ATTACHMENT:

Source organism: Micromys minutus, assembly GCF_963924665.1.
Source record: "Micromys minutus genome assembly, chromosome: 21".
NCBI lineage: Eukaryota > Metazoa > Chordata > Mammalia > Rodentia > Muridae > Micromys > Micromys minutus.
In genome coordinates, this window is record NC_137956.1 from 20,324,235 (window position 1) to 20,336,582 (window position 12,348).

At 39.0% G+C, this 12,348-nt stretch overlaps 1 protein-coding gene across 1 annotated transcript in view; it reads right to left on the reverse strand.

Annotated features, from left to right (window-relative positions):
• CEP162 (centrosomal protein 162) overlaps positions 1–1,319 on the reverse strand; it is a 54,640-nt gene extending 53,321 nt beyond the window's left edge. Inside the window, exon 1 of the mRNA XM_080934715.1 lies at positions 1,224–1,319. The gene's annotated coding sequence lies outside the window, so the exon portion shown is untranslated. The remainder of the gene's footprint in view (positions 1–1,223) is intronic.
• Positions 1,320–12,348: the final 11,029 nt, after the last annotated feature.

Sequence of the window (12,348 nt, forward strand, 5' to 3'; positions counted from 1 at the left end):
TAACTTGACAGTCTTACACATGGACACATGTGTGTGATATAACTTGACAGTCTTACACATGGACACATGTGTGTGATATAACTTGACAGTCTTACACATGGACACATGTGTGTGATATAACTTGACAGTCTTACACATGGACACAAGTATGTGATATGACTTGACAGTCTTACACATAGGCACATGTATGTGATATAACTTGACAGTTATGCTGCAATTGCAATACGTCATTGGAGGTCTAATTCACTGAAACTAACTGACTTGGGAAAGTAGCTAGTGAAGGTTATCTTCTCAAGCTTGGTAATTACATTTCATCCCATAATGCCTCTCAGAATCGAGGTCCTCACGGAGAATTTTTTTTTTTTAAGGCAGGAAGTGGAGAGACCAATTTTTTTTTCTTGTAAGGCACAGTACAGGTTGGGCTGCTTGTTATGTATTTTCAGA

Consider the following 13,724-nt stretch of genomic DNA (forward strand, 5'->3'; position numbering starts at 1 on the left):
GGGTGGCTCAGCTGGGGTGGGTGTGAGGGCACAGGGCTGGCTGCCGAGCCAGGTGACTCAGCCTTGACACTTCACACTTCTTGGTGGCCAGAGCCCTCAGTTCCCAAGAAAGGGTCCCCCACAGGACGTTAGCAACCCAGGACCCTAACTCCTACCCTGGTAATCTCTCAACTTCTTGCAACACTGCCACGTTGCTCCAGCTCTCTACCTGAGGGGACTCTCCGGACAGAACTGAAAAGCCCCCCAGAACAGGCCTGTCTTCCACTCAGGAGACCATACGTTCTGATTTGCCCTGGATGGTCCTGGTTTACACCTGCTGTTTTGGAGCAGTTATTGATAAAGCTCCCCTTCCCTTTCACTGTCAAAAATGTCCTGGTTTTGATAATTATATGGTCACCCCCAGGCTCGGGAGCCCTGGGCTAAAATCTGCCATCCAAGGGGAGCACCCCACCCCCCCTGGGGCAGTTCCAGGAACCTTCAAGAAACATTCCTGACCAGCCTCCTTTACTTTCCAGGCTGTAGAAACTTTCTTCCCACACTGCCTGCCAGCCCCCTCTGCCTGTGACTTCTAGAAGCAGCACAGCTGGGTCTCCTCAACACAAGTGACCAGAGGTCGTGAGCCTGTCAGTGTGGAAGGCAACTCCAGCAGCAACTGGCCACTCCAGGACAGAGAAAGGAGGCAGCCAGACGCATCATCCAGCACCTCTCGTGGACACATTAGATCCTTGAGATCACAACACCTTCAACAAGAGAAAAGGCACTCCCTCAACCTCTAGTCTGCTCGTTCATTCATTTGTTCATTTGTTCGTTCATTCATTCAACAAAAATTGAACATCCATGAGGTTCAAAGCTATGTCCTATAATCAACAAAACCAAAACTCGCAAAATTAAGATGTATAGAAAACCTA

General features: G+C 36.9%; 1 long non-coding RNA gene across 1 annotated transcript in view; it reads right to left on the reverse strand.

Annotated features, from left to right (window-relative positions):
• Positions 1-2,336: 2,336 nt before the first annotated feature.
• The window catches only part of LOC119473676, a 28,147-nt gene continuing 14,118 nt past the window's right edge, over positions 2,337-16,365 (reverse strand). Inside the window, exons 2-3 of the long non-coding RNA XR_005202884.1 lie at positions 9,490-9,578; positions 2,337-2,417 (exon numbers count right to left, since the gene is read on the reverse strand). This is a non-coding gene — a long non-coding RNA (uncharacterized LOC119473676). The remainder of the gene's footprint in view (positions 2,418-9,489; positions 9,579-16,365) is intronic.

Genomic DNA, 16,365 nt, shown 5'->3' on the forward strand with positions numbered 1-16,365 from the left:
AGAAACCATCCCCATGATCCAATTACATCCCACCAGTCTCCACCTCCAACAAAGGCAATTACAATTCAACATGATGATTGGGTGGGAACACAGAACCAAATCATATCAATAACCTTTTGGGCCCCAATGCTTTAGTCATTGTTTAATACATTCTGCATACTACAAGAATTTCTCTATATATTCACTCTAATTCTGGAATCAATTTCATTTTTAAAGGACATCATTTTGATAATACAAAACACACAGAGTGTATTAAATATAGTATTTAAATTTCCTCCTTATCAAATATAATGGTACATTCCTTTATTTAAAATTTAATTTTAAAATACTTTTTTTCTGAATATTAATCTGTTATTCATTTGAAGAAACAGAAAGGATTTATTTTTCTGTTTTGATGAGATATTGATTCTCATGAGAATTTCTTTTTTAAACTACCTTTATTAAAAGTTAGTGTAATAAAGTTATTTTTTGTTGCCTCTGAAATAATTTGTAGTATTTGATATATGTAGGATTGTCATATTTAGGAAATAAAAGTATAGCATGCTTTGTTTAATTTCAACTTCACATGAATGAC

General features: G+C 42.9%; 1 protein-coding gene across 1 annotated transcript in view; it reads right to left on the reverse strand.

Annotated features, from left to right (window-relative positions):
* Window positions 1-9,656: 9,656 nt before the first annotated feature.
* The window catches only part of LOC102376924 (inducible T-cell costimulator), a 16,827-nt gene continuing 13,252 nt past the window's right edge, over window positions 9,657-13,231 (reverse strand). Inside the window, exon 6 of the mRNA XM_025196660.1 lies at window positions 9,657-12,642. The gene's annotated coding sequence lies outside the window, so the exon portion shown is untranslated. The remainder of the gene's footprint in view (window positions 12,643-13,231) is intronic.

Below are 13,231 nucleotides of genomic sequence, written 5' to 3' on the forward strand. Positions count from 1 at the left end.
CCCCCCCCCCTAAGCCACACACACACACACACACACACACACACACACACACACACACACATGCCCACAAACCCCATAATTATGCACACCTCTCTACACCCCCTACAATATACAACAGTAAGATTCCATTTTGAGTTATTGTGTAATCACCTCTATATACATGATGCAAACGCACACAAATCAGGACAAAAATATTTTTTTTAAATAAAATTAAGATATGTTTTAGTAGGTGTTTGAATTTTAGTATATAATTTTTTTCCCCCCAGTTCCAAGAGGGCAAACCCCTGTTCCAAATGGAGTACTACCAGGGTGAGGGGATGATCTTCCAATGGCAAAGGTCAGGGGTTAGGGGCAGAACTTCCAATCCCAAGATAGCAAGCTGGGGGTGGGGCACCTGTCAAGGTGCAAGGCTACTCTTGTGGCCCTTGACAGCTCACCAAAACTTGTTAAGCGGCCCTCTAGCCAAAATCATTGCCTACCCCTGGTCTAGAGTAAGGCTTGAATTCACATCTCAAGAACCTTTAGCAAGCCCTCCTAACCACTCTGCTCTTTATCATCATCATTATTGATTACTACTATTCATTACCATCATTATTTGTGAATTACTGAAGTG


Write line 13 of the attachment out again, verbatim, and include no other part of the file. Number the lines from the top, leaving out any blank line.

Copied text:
General features: G+C 36.9%; 1 long non-coding RNA gene across 1 annotated transcript in view; it reads right to left on the reverse strand.